Skip to: Content
Skip to: Site Navigation
Skip to: Search

New Orleans pastors get help from churches across country

A post-Katrina initiative teams up churches nationwide to help rebuild displaced congregations.

(Page 2 of 2)

The rewards of lending a hand

Skip to next paragraph

At Central Baptist, they find it challenging and rewarding. The church embraced the idea of "accompaniment" – walking in the shoes of the New Orleans church, says Jan Corbett, co-chair of the Central partnership task force.

They're helping support the at-risk youth program, which will train young people as musicians. They've identified counseling resources for Boutte to call on when hurting church members talk of suicide. And they've gone together to Washington to talk about Gulf Coast issues.

At the same time, they've gained knowledge of important issues relating to their own city. "We've learned about affordable housing, infrastructure rebuilding, ecosystem restoration – working together has been a real gift," says Katy Friggle-Norton, the other Central co-chair.

Four New Orleans churches that have gotten back in shape are relinquishing their partners early, so they can help others in need. "We haven't gotten as many partnerships as we hoped, but the ones we have have been so productive and hopeful that we just thank God for what we've got," says the Rev. Dwight Webster, CSC's national project director.

The various denominations on CSC's national working group recruit for partner churches. They have supported the pastor institutes and rehab of churches and housing. The Mennonite Central Committee, for instance, has contributed $135,000. Church of the Brethren has given small grants and donated books to help replace church libraries that were destroyed.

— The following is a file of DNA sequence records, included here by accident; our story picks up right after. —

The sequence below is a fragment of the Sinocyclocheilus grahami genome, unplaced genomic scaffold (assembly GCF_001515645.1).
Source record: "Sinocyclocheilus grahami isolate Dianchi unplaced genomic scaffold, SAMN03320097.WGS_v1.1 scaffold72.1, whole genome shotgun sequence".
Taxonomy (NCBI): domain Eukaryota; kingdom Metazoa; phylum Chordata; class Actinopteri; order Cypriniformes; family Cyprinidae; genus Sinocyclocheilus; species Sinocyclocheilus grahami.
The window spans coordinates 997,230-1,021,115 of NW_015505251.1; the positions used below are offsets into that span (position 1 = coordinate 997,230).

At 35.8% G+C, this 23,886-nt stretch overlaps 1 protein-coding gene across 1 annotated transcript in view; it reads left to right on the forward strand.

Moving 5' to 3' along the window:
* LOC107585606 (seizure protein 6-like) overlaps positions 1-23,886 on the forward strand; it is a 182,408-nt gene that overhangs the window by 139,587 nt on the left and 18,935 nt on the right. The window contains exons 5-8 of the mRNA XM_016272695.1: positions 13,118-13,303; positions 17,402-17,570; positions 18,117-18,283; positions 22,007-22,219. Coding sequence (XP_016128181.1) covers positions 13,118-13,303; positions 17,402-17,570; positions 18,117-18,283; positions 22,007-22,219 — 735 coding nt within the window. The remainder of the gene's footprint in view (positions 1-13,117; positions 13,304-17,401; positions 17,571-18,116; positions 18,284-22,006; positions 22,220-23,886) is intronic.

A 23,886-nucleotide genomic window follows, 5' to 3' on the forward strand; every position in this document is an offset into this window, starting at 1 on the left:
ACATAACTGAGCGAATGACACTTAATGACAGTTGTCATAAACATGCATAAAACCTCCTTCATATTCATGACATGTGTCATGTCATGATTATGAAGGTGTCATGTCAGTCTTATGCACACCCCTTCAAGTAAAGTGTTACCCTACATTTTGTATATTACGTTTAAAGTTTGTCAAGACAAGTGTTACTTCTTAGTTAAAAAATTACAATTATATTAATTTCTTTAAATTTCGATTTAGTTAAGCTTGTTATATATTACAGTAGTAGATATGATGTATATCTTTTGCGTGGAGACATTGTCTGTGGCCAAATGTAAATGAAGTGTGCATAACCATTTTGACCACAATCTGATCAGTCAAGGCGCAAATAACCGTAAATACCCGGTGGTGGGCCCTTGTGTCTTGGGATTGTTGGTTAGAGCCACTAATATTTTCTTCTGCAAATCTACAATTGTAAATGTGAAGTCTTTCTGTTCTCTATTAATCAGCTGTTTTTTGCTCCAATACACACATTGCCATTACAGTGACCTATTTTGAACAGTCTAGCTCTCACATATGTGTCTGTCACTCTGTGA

It's also working on remodeling four apartment complexes owned by one of the churches in the Lower Ninth Ward, says Phil Jones, director of the Brethren Washington Office.

The local pastors' group chose six of the 12 neighborhoods and hired area coordinators to do video mapping and work out plans for possible clusters of affordable housing. They'll then go to the city with proposals.

The Louisiana Disaster Recovery Foundation is currently considering their grant application to build three housing units as a model, says Mr. Jehnsen of the CSC.

Homes yet to be rebuilt

This is a good time to start the neighborhood projects, says Ms. Rose of PolicyLink, which issued a 2008 report on the housing crisis.

Only one of every three damaged affordable rental units in New Orleans will be repaired or replaced with recovery aid, the study says. In March 2009, disaster rental assistance will end for 28,000 families nationwide – 14,000 in metro New Orleans – still relying on the program.

Some homeowners are finally getting money from the federal 'Road Home' program and returning. Still, most did not get enough to cover the cost of home repairs, PolicyLink says. The average recipient fell more than $35,000 short.

And it's not only housing challenges, as Boutte found on a recent door-to-door community survey. "There's a high level of elderly, some house-bound, as well as young people without high school diplomas feeling helpless," says the pastor. "We have to be realistic about what we can do. We'll start with what services we can provide the home-bound."